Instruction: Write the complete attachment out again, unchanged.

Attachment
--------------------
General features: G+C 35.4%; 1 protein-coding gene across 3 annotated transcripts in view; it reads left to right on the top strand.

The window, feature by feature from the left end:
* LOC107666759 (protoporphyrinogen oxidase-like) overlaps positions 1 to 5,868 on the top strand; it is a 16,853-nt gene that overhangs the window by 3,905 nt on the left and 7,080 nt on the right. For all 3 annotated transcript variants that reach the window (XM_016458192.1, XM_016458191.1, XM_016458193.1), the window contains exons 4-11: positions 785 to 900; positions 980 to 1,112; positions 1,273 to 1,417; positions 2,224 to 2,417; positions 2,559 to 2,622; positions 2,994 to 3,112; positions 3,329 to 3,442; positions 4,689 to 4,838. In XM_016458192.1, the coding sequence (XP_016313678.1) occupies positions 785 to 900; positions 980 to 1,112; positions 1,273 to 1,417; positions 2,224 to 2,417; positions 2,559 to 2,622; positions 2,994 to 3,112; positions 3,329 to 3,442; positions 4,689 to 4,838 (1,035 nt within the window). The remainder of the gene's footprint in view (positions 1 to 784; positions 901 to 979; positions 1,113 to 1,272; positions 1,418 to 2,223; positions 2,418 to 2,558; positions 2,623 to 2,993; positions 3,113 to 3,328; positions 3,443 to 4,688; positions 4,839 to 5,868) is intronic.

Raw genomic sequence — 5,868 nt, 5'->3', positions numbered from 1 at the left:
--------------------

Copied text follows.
General features: G+C 35.4%; 1 protein-coding gene across 3 annotated transcripts in view; it reads left to right on the top strand.

The window, feature by feature from the left end:
* LOC107666759 (protoporphyrinogen oxidase-like) overlaps positions 1 to 5,868 on the top strand; it is a 16,853-nt gene that overhangs the window by 3,905 nt on the left and 7,080 nt on the right. For all 3 annotated transcript variants that reach the window (XM_016458192.1, XM_016458191.1, XM_016458193.1), the window contains exons 4-11: positions 785 to 900; positions 980 to 1,112; positions 1,273 to 1,417; positions 2,224 to 2,417; positions 2,559 to 2,622; positions 2,994 to 3,112; positions 3,329 to 3,442; positions 4,689 to 4,838. In XM_016458192.1, the coding sequence (XP_016313678.1) occupies positions 785 to 900; positions 980 to 1,112; positions 1,273 to 1,417; positions 2,224 to 2,417; positions 2,559 to 2,622; positions 2,994 to 3,112; positions 3,329 to 3,442; positions 4,689 to 4,838 (1,035 nt within the window). The remainder of the gene's footprint in view (positions 1 to 784; positions 901 to 979; positions 1,113 to 1,272; positions 1,418 to 2,223; positions 2,418 to 2,558; positions 2,623 to 2,993; positions 3,113 to 3,328; positions 3,443 to 4,688; positions 4,839 to 5,868) is intronic.

Raw genomic sequence — 5,868 nt, 5'->3', positions numbered from 1 at the left: